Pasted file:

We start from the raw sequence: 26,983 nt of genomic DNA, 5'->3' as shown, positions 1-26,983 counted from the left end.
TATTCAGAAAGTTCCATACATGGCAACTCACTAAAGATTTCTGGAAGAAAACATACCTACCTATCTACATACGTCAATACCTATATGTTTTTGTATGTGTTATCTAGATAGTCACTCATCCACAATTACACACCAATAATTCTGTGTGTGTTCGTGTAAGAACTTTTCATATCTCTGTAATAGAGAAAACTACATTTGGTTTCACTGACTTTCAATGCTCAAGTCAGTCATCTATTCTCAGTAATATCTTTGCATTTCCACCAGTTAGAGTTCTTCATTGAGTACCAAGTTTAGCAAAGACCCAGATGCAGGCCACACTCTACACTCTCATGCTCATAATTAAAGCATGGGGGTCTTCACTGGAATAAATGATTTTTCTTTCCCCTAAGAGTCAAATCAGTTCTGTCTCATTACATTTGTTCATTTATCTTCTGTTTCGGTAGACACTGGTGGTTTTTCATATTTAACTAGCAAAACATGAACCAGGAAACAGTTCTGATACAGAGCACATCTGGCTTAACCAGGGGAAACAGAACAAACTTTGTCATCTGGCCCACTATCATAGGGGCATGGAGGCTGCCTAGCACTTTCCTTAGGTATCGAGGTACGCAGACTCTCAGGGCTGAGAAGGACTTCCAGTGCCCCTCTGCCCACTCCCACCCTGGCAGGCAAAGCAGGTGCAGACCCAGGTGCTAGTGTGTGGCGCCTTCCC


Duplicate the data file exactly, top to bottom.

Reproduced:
We start from the raw sequence: 26,983 nt of genomic DNA, 5'->3' as shown, positions 1-26,983 counted from the left end.
TATTCAGAAAGTTCCATACATGGCAACTCACTAAAGATTTCTGGAAGAAAACATACCTACCTATCTACATACGTCAATACCTATATGTTTTTGTATGTGTTATCTAGATAGTCACTCATCCACAATTACACACCAATAATTCTGTGTGTGTTCGTGTAAGAACTTTTCATATCTCTGTAATAGAGAAAACTACATTTGGTTTCACTGACTTTCAATGCTCAAGTCAGTCATCTATTCTCAGTAATATCTTTGCATTTCCACCAGTTAGAGTTCTTCATTGAGTACCAAGTTTAGCAAAGACCCAGATGCAGGCCACACTCTACACTCTCATGCTCATAATTAAAGCATGGGGGTCTTCACTGGAATAAATGATTTTTCTTTCCCCTAAGAGTCAAATCAGTTCTGTCTCATTACATTTGTTCATTTATCTTCTGTTTCGGTAGACACTGGTGGTTTTTCATATTTAACTAGCAAAACATGAACCAGGAAACAGTTCTGATACAGAGCACATCTGGCTTAACCAGGGGAAACAGAACAAACTTTGTCATCTGGCCCACTATCATAGGGGCATGGAGGCTGCCTAGCACTTTCCTTAGGTATCGAGGTACGCAGACTCTCAGGGCTGAGAAGGACTTCCAGTGCCCCTCTGCCCACTCCCACCCTGGCAGGCAAAGCAGGTGCAGACCCAGGTGCTAGTGTGTGGCGCCTTCCC